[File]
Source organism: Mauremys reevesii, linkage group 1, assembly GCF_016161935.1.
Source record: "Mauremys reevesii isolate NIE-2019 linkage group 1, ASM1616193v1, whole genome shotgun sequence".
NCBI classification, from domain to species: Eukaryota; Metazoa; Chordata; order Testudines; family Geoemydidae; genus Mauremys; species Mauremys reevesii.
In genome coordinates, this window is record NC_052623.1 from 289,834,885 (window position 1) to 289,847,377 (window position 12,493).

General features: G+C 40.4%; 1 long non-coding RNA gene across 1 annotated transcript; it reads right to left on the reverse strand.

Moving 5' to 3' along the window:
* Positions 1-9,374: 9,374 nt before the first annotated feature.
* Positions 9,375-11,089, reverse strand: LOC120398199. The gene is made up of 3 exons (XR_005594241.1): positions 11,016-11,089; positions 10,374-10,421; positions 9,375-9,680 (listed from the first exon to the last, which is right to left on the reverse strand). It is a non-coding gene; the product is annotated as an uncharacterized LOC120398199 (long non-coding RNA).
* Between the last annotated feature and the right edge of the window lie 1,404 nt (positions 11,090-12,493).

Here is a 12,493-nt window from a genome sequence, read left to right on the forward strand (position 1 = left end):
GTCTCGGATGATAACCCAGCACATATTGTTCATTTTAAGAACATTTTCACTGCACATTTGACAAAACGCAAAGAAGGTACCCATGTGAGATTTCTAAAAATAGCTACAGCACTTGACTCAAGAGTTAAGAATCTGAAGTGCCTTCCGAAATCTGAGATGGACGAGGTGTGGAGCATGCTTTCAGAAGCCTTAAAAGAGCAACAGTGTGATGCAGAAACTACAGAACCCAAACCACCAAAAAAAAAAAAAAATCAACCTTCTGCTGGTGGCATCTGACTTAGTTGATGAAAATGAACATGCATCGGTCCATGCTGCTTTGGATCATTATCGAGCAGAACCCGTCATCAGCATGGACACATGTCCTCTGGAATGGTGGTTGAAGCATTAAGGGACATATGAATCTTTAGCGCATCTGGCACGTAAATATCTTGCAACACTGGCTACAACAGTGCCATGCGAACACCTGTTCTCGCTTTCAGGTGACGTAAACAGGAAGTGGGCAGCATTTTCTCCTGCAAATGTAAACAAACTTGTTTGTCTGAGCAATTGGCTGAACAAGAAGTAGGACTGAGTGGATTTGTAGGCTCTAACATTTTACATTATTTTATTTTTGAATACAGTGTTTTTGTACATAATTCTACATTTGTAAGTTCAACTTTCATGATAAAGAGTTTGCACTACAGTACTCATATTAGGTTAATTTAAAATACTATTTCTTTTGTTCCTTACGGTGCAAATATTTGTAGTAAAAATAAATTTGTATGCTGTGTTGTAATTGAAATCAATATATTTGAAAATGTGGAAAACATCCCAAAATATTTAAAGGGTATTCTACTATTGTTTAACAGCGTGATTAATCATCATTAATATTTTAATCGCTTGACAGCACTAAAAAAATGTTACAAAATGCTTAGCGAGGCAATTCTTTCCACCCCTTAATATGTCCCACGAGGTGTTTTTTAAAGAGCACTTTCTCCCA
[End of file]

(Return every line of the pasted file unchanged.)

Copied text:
Source organism: Mauremys reevesii, linkage group 1, assembly GCF_016161935.1.
Source record: "Mauremys reevesii isolate NIE-2019 linkage group 1, ASM1616193v1, whole genome shotgun sequence".
NCBI classification, from domain to species: Eukaryota; Metazoa; Chordata; order Testudines; family Geoemydidae; genus Mauremys; species Mauremys reevesii.
In genome coordinates, this window is record NC_052623.1 from 289,834,885 (window position 1) to 289,847,377 (window position 12,493).

General features: G+C 40.4%; 1 long non-coding RNA gene across 1 annotated transcript; it reads right to left on the reverse strand.

Moving 5' to 3' along the window:
* Positions 1-9,374: 9,374 nt before the first annotated feature.
* Positions 9,375-11,089, reverse strand: LOC120398199. The gene is made up of 3 exons (XR_005594241.1): positions 11,016-11,089; positions 10,374-10,421; positions 9,375-9,680 (listed from the first exon to the last, which is right to left on the reverse strand). It is a non-coding gene; the product is annotated as an uncharacterized LOC120398199 (long non-coding RNA).
* Between the last annotated feature and the right edge of the window lie 1,404 nt (positions 11,090-12,493).

Here is a 12,493-nt window from a genome sequence, read left to right on the forward strand (position 1 = left end):
GTCTCGGATGATAACCCAGCACATATTGTTCATTTTAAGAACATTTTCACTGCACATTTGACAAAACGCAAAGAAGGTACCCATGTGAGATTTCTAAAAATAGCTACAGCACTTGACTCAAGAGTTAAGAATCTGAAGTGCCTTCCGAAATCTGAGATGGACGAGGTGTGGAGCATGCTTTCAGAAGCCTTAAAAGAGCAACAGTGTGATGCAGAAACTACAGAACCCAAACCACCAAAAAAAAAAAAAAATCAACCTTCTGCTGGTGGCATCTGACTTAGTTGATGAAAATGAACATGCATCGGTCCATGCTGCTTTGGATCATTATCGAGCAGAACCCGTCATCAGCATGGACACATGTCCTCTGGAATGGTGGTTGAAGCATTAAGGGACATATGAATCTTTAGCGCATCTGGCACGTAAATATCTTGCAACACTGGCTACAACAGTGCCATGCGAACACCTGTTCTCGCTTTCAGGTGACGTAAACAGGAAGTGGGCAGCATTTTCTCCTGCAAATGTAAACAAACTTGTTTGTCTGAGCAATTGGCTGAACAAGAAGTAGGACTGAGTGGATTTGTAGGCTCTAACATTTTACATTATTTTATTTTTGAATACAGTGTTTTTGTACATAATTCTACATTTGTAAGTTCAACTTTCATGATAAAGAGTTTGCACTACAGTACTCATATTAGGTTAATTTAAAATACTATTTCTTTTGTTCCTTACGGTGCAAATATTTGTAGTAAAAATAAATTTGTATGCTGTGTTGTAATTGAAATCAATATATTTGAAAATGTGGAAAACATCCCAAAATATTTAAAGGGTATTCTACTATTGTTTAACAGCGTGATTAATCATCATTAATATTTTAATCGCTTGACAGCACTAAAAAAATGTTACAAAATGCTTAGCGAGGCAATTCTTTCCACCCCTTAATATGTCCCACGAGGTGTTTTTTAAAGAGCACTTTCTCCCA